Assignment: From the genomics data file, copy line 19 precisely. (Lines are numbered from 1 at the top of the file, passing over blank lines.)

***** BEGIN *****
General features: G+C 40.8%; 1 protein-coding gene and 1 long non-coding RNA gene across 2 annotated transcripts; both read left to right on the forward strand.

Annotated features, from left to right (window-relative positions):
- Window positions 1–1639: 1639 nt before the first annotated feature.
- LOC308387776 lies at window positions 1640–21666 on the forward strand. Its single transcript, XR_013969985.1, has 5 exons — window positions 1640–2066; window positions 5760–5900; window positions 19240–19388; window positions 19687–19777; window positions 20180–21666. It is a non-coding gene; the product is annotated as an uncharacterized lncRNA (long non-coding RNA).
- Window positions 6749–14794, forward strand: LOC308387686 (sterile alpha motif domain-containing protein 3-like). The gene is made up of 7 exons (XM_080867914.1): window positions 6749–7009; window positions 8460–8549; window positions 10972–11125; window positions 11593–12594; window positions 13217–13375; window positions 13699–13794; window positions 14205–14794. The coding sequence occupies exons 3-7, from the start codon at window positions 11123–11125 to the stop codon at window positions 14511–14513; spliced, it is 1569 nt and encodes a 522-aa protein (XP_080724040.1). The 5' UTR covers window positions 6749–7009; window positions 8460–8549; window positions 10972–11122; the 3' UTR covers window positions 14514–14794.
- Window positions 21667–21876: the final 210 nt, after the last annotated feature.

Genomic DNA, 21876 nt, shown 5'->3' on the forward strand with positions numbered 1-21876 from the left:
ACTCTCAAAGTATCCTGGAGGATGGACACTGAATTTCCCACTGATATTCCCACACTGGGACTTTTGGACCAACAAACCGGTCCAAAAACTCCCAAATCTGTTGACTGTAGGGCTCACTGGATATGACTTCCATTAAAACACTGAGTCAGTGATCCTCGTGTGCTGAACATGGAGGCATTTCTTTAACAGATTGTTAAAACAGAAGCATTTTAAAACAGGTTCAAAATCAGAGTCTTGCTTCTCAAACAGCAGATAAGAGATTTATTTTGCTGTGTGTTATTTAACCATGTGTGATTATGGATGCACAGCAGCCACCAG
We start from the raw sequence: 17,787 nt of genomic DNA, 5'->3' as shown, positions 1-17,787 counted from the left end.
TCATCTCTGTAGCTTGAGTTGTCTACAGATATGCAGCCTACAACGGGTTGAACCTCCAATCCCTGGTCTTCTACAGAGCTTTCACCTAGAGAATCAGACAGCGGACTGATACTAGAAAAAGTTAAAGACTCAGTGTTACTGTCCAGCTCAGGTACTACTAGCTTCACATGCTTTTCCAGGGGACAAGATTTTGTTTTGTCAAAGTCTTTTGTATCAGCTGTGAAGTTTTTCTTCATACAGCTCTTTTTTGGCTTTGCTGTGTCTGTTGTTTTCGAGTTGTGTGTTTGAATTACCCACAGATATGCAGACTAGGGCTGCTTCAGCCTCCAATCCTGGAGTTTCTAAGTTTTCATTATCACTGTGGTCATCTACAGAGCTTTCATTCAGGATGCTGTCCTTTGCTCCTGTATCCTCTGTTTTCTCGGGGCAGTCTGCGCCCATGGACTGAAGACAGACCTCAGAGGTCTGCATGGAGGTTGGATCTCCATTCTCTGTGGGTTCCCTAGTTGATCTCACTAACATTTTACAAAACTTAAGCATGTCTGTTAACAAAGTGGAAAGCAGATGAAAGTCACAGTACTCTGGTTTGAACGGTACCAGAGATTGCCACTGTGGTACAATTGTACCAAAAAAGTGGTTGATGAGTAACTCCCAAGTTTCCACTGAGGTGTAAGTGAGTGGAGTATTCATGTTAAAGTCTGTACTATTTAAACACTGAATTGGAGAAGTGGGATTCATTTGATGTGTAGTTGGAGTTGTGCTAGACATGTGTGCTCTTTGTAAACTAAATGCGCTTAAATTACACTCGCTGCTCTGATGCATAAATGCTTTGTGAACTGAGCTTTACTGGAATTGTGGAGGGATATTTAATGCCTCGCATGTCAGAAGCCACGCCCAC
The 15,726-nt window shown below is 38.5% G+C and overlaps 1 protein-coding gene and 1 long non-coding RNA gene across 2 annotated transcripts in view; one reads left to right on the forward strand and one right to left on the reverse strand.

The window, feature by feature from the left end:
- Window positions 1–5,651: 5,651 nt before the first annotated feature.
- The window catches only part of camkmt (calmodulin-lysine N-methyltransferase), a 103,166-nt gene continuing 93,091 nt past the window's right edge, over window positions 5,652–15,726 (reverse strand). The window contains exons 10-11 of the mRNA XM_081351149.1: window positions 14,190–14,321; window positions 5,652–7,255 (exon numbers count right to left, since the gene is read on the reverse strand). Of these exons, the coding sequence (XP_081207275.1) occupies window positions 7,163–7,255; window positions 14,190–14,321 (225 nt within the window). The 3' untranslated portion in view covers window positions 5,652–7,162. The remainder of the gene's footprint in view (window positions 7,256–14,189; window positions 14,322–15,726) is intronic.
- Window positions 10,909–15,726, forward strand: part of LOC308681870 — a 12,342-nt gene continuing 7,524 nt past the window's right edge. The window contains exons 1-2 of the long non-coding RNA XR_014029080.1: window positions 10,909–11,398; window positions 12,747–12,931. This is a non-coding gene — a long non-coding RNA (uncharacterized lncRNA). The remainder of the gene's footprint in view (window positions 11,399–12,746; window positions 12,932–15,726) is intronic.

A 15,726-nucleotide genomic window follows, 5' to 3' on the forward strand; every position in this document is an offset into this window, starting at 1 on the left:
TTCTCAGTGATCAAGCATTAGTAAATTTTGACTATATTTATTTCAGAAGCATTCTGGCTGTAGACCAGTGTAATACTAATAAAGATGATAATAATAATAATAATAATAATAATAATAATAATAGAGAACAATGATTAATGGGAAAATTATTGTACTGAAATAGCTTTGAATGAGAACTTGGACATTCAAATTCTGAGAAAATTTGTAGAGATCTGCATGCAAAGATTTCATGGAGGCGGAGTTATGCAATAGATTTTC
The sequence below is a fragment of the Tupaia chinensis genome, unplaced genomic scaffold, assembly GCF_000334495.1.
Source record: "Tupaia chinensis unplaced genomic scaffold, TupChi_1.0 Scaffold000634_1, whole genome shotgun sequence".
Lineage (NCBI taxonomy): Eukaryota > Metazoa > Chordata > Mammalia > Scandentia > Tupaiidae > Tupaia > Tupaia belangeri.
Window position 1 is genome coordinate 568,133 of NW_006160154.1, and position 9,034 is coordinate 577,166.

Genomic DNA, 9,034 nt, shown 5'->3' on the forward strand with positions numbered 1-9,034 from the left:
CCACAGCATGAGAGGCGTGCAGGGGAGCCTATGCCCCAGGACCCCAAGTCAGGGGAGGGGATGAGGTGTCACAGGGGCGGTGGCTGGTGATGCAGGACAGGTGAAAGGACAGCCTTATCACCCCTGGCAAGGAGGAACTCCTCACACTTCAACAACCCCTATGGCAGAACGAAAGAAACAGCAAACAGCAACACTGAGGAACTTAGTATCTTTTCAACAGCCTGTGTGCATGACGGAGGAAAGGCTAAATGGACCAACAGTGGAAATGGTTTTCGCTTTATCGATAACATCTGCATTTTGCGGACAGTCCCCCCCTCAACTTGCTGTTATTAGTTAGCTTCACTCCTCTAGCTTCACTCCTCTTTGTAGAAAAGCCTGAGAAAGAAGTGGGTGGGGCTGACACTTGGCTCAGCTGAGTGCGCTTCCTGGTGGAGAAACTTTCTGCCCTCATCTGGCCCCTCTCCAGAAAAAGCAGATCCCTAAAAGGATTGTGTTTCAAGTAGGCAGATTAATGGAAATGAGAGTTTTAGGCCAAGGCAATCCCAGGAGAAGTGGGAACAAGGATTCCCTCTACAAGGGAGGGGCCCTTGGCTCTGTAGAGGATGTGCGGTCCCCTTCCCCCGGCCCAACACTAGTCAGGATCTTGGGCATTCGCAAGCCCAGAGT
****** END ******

Source record: "Tupaia chinensis unplaced genomic scaffold, TupChi_1.0 Scaffold000634_1, whole genome shotgun sequence".